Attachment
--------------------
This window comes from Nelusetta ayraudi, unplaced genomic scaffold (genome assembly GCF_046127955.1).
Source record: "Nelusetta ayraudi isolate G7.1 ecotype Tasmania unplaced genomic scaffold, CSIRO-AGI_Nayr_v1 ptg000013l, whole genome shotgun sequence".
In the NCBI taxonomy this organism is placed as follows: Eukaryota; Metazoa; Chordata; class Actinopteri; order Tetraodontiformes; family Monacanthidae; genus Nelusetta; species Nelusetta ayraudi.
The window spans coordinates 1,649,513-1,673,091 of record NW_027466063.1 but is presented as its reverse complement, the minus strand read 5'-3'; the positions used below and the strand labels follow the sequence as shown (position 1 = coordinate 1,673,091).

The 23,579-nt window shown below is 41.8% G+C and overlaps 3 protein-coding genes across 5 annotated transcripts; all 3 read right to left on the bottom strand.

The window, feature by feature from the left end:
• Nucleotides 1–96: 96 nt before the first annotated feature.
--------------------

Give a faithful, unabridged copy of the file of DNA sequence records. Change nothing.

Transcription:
This window comes from Nelusetta ayraudi, unplaced genomic scaffold (genome assembly GCF_046127955.1).
Source record: "Nelusetta ayraudi isolate G7.1 ecotype Tasmania unplaced genomic scaffold, CSIRO-AGI_Nayr_v1 ptg000013l, whole genome shotgun sequence".
In the NCBI taxonomy this organism is placed as follows: Eukaryota; Metazoa; Chordata; class Actinopteri; order Tetraodontiformes; family Monacanthidae; genus Nelusetta; species Nelusetta ayraudi.
The window spans coordinates 1,649,513-1,673,091 of record NW_027466063.1 but is presented as its reverse complement, the minus strand read 5'-3'; the positions used below and the strand labels follow the sequence as shown (position 1 = coordinate 1,673,091).

The 23,579-nt window shown below is 41.8% G+C and overlaps 3 protein-coding genes across 5 annotated transcripts; all 3 read right to left on the bottom strand.

The window, feature by feature from the left end:
• Nucleotides 1–96: 96 nt before the first annotated feature.